|Date and Place of Birth:||March 18, 1896 Heflin, AL|
|Date and Place of Death:||September 4, 1918 Barron Field, Forth Worth, TX|
|Baseball Experience:||Minor League|
|Military Unit:||US Army Air Service|
|Area Served:||United States|
Marcus G. Milligan, the son of Mr. and Mrs. W.G. Milligan, was born
in Heflin, Alabama on March 18, 1896. He pitched at Alabama
Polytechnic Institute (now Auburn University) in 1915 and 1916, and was
the school’s assistant baseball coach the following two years, while
taking a special course in agricultural training.
Milligan had been invited to spring training by Barney Dreyfuss of the Pittsburg Pirates in 1916 and was signed by that club. To protect his amateur status at the time he played under the name "Orr" for the Portsmouth Truckers of the Class C Virginia League and was 8-0 in 16 appearances. The National League club released the 21-year-old to the Birmingham Barons of the Class A Southern Association in 1917, where he played under his own name alongside future major leaguers Howdy Caton, Pat Duncan, Howie Haworth, Carmen Hill, Doc Johnston, Elmer Ponder and Billy Southworth. In 13 appearances, Milligan was 6-5. The highlight of his rookie season was a 6-0, two-hitter against Nashville on August 2, and he pitched well enough to earn a recall to the Pirates at the start of 1918.
Milligan never got the chance to play in the big leagues because he enlisted for military service in March 1918. His parents were living in Pensacola, Florida, and it was at nearby Escambia that he enlisted with the US Army Air Service. Cadet Milligan trained at Barron Field in Forth Worth, Texas, and as the summer of 1918 was close to coming to an end, so too was Cadet Milligan close to completing training which would have given him a commission as a lieutenant and a posting to France.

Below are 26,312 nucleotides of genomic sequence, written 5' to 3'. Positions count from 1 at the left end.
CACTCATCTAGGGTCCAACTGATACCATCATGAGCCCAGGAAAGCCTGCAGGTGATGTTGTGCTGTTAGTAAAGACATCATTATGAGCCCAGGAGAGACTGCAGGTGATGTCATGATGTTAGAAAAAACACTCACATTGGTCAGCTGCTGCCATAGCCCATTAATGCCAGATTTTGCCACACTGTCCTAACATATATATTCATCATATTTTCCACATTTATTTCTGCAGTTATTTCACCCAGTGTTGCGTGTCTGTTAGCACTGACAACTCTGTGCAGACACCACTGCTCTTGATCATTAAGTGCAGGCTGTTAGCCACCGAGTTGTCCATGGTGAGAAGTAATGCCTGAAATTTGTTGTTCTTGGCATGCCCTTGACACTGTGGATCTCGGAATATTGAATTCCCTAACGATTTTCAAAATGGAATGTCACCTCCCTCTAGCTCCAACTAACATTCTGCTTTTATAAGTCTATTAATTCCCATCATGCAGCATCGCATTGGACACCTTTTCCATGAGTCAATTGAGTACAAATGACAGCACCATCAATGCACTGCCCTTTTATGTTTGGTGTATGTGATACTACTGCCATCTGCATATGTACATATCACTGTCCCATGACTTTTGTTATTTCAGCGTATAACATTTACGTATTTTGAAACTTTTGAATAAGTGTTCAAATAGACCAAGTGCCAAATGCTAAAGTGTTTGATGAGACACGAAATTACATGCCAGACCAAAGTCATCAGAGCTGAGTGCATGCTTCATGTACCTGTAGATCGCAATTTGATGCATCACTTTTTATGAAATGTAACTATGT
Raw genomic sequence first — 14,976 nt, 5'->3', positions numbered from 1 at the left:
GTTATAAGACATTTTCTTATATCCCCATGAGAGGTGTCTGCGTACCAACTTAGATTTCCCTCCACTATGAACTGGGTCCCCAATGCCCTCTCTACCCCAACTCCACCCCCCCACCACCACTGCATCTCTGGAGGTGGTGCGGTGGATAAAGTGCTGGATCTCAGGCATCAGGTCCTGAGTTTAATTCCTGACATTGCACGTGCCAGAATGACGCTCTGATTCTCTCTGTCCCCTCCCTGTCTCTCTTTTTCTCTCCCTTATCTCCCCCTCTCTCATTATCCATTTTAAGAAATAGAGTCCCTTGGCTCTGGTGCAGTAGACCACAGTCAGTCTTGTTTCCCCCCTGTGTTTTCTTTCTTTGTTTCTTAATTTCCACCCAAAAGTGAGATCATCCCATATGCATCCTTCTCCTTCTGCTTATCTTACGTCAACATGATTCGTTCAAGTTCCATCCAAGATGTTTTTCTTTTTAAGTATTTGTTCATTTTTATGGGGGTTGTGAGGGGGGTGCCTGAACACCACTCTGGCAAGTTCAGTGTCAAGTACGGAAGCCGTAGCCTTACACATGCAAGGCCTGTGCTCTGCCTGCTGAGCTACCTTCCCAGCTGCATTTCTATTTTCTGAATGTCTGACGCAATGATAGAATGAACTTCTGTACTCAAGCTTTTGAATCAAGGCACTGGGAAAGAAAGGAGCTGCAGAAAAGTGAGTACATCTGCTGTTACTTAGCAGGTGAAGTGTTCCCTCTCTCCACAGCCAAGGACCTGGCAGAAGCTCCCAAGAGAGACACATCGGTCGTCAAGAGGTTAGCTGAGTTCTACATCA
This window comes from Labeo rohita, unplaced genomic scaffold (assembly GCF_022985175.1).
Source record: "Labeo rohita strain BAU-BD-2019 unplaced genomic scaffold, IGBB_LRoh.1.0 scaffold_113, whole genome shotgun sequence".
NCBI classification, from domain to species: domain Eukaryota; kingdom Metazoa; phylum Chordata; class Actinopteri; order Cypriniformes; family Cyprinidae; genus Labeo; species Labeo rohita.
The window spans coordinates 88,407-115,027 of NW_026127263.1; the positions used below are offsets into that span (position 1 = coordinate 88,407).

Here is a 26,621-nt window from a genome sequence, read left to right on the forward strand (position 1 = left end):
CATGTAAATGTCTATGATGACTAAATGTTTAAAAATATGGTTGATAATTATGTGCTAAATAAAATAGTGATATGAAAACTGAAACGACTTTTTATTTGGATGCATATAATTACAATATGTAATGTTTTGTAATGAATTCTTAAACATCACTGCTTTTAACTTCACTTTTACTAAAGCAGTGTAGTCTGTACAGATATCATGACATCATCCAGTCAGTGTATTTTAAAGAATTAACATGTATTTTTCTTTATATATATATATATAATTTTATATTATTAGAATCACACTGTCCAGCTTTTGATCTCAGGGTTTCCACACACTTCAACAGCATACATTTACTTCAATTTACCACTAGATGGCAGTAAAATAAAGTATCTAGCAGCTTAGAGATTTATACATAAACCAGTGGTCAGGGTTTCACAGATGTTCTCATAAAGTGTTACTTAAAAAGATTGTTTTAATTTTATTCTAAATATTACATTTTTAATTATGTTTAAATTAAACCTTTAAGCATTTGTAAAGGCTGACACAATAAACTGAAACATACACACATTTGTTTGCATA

On September 3, 1918, Milligan was on a training flight in a Curtiss JN-4 "Jenny" two-seat biplane. A dependable trainer that, from April 1917 when the United States entered World War I, was used to train some 95 per cent of all U.S. and Canadian pilots. During the flight the engine stalled, causing the plane to spin out of control and crash into the ground two miles south of Barron Field. Lieutenant Sidney Greene was killed and Milligan was fatally injured. He died the following day at the base hospital.
After the war, Marcus Milligan had planned to operate a pecan farm on land he owned in Heflin, Alabama. It was to this area that his body was returned and rests at Edgemont Cemetery, Anniston.
[Marcus] Milligan did not get to face the Hun,” eulogized the Anniston Star on September 7, 1918, “but he is a hero nevertheless; for he sacrificed a brilliant career to enter the army, he underwent great hardships to train himself for service abroad, and he died for you and me just the same as if he had been to France . . . He was, in a sense, an Annistonian; but greater than that, he was an American, and he died for America. It is fitting, therefore, that we pay him tribute and lend our sympathy to those of his loved ones who are bereaved.
Marcus Milligan's grave at Edgemont Cemetery in Anniston, Alabama
Sporting Life April 21, 1917
San Antonio Light Aug 3, 1917
Anniston Star Jan 5, 1918
Eau Claire Leader July 10, 1918
Cleburne News Sept 5, 1918
Anniston Star Sept 4, 1918
San Antonio Light, Sept 5, 1918
Anniston Star Sept 7, 1918
Sporting News, Sept 12, 1918
Anniston Star Oct 20, 1918
San Antonio Express Jan 12, 1942
Date Added: July 16, 2012 Updated July 16, 2013
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